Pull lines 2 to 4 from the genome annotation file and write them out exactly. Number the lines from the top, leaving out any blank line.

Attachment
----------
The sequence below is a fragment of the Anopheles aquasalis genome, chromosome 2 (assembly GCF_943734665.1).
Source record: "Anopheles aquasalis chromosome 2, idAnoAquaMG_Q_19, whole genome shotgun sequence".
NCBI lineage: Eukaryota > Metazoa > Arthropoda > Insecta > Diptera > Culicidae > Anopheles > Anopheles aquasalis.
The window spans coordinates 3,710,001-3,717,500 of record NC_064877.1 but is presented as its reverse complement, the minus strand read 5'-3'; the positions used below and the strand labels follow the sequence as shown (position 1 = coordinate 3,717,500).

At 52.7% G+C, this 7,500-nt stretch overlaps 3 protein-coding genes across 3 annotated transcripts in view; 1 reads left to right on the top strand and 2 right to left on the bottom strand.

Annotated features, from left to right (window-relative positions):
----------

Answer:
Source record: "Anopheles aquasalis chromosome 2, idAnoAquaMG_Q_19, whole genome shotgun sequence".
NCBI lineage: Eukaryota > Metazoa > Arthropoda > Insecta > Diptera > Culicidae > Anopheles > Anopheles aquasalis.
The window spans coordinates 3,710,001-3,717,500 of record NC_064877.1 but is presented as its reverse complement, the minus strand read 5'-3'; the positions used below and the strand labels follow the sequence as shown (position 1 = coordinate 3,717,500).